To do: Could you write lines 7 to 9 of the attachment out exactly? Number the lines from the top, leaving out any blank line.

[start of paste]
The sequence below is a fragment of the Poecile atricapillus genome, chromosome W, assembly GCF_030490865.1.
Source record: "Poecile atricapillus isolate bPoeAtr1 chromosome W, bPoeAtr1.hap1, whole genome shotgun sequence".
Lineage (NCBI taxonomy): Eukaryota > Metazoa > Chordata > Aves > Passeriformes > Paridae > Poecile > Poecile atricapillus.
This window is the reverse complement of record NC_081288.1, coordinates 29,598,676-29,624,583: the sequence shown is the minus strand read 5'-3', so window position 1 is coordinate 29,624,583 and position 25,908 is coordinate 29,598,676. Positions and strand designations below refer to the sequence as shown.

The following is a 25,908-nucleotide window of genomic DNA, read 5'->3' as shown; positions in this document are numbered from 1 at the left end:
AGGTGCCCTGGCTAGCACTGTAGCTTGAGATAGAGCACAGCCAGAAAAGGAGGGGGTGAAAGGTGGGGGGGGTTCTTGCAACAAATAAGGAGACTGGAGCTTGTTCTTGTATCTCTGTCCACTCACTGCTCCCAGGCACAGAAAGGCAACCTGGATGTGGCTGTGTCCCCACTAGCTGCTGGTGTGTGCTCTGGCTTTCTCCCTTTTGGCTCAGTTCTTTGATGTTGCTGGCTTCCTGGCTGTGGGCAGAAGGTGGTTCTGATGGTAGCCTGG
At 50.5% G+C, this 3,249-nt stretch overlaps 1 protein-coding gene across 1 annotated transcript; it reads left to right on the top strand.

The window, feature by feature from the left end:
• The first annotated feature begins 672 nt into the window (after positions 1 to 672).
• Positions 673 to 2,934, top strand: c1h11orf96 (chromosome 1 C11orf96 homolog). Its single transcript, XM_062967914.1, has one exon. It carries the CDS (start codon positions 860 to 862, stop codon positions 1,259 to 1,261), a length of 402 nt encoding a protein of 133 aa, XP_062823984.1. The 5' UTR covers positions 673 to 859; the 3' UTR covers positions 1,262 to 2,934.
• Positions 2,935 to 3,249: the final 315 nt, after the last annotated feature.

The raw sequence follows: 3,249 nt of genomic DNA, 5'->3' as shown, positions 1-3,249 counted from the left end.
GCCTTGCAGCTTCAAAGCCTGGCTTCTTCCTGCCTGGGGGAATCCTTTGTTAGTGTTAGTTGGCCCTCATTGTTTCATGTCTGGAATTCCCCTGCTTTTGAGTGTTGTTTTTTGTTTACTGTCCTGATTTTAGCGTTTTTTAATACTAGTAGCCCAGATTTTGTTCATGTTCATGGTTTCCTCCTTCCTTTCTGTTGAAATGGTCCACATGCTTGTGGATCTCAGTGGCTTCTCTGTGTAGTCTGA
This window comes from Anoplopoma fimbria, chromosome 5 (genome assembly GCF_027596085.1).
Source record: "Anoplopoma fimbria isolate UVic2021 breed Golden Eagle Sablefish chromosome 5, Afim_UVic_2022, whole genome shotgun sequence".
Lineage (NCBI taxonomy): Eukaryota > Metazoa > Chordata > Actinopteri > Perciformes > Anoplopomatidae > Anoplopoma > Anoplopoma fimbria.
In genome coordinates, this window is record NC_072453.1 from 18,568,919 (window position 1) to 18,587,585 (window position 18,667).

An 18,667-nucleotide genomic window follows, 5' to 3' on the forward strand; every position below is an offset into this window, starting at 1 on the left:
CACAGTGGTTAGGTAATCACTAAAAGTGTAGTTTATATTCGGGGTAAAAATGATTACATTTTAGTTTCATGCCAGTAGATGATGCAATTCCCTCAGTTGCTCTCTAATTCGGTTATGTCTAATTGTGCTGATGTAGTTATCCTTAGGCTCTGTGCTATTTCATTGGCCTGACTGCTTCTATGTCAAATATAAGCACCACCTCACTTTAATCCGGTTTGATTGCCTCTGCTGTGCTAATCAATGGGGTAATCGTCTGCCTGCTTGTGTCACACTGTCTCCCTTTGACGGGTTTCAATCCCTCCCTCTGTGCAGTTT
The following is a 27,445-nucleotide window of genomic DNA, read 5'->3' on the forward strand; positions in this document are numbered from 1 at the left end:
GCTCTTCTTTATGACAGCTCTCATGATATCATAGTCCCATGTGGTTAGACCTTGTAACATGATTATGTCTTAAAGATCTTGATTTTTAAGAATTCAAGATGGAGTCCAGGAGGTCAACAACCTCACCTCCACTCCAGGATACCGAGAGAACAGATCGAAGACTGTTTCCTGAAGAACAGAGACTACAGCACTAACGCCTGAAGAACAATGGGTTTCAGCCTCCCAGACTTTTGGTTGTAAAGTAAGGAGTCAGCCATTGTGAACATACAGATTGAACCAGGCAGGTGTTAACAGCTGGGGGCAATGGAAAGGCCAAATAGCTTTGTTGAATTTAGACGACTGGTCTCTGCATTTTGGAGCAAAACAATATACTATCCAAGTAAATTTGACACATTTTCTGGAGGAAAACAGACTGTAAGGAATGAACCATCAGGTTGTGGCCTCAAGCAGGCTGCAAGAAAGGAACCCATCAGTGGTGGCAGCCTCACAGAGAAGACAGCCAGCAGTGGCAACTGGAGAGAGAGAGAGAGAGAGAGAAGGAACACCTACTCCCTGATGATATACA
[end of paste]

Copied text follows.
At 50.5% G+C, this 3,249-nt stretch overlaps 1 protein-coding gene across 1 annotated transcript; it reads left to right on the top strand.

The window, feature by feature from the left end:
• The first annotated feature begins 672 nt into the window (after positions 1 to 672).